• 125 mL (1/2 cup) dried cranberries or cherries
  • 50 mL (1/4 cup) toasted pine nuts
  • 25 mL (2 tbsp) chopped fresh Italian parsley (optional)


Directions-In large deep saucepan or soup pot, heat oil over medium heat. Cook celery, onion, carrot, garlic, sage and thyme for about 5 minutes or until softened. Stir in wild rice to coat. Add broth and bring to a simmer. Cover and cook for 15 minutes. Stir in brown rice and cover and cook for about 45 minutes or until rice is tender but firm. Remove from heat and stir in pepper, cranberries, pine nuts and parsley; cover and let stand for 5 minutes. Let cool completely if using as stuffing for turkey. For side dish, scrape rice mixture into casserole dish and let cool. Cover and refrigerate for up to 1 day. Cover with foil and reheat in 160 F (325 F) oven for about 45 minutes or until heated through. Tip: If reheated as a casserole, drizzle 125 mL (1/2 cup) additional broth over top to help retain moisture before reheating.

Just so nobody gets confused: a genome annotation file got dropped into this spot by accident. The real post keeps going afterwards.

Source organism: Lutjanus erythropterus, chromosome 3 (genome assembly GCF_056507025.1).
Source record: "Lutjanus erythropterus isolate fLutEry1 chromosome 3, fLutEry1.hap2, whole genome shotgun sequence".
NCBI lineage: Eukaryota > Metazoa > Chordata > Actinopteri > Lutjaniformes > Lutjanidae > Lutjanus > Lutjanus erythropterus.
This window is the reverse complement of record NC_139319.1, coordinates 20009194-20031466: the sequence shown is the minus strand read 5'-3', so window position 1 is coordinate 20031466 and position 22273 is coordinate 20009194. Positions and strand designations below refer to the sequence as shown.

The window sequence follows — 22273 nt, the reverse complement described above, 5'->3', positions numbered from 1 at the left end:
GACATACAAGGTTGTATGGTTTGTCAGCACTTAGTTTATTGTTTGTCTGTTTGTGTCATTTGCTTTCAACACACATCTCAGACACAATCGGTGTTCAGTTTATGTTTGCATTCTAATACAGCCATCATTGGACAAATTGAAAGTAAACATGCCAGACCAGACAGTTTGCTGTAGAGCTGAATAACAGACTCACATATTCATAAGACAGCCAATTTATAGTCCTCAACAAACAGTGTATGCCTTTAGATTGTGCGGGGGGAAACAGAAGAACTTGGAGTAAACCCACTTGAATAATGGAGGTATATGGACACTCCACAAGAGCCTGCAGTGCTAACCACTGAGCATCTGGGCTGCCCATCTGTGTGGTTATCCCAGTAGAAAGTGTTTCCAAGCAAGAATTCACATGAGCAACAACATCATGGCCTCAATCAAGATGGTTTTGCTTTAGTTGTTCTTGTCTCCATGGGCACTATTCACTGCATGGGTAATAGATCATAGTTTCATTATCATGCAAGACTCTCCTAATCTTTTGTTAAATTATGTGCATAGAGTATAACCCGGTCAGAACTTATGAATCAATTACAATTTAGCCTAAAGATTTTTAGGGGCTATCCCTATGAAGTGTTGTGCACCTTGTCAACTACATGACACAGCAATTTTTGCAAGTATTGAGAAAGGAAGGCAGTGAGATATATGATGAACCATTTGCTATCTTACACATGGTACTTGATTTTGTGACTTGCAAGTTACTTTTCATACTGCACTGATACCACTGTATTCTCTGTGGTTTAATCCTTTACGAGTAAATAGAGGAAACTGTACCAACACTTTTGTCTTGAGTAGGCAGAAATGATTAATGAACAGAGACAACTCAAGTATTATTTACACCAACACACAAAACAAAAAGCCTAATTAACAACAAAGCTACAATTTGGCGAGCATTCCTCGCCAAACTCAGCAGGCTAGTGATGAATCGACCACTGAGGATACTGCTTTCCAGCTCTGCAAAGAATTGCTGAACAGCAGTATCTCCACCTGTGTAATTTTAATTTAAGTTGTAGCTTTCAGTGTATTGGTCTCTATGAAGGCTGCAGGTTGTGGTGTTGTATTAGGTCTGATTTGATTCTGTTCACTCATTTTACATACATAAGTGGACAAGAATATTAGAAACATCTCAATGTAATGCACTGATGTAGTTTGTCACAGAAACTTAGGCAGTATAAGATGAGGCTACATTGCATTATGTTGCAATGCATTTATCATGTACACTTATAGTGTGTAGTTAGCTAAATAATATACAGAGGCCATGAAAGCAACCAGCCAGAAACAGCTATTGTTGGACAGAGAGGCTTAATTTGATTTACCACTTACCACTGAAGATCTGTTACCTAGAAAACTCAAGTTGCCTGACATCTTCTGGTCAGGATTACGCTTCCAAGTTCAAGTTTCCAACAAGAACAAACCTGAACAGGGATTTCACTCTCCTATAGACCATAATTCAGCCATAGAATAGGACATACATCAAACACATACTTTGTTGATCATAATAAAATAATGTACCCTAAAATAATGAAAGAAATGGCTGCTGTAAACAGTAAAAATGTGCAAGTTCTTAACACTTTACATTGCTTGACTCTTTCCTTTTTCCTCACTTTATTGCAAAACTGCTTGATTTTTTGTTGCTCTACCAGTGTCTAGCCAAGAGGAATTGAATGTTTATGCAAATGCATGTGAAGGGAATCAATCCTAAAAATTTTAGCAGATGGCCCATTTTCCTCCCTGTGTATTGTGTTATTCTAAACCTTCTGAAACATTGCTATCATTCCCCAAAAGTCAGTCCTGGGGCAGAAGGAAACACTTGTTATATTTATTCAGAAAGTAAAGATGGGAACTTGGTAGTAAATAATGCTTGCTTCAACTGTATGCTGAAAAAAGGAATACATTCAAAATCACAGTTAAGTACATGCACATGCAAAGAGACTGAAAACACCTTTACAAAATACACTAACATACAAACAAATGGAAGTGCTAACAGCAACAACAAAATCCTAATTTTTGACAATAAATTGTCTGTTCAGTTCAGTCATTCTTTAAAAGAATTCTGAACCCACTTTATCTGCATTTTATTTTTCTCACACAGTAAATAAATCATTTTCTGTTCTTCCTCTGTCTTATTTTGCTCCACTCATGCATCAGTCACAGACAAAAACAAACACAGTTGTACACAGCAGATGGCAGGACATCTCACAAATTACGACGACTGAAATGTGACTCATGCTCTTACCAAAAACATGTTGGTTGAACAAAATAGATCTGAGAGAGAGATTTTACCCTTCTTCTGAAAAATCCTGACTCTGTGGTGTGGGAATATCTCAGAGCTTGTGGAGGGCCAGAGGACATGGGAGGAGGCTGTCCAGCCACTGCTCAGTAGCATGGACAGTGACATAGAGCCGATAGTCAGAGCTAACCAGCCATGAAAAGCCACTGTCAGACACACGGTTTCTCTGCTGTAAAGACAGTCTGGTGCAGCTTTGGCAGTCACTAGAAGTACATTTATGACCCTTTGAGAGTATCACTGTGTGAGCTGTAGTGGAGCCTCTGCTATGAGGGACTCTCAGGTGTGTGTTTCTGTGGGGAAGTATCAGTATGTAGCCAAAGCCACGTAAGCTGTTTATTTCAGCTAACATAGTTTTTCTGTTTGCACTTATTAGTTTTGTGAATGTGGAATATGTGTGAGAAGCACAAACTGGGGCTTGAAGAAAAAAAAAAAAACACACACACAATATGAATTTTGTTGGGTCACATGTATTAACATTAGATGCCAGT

Nutritional Information Per Serving (150 mL/ 2/3 cup) – Calories: 161, Protein: 6 g, Total Fat: 4 g, Saturated Fat: 0 g, Cholesterol: 0 g, Carbohydrate: 27 g, Fibre: 2 g, Sodium: 51 mg, Potassium: 244 mg

Recipe developed by Emily Richards, PH Ec. Reprinted with Permission from The Heart and Stroke Foundation.

 

Seniors Tip: Seniors More at Risk for Anemia : Know the Signs and Symptoms

news 92It is estimated that one in 10 people over the age of 65 is anemic. Anemia is the most common blood disorder and a serious medical condition, although many patients may mistake its symptoms for daily fatigue and stress. In fact, many patients do not realize that they are anemic until they take a blood test.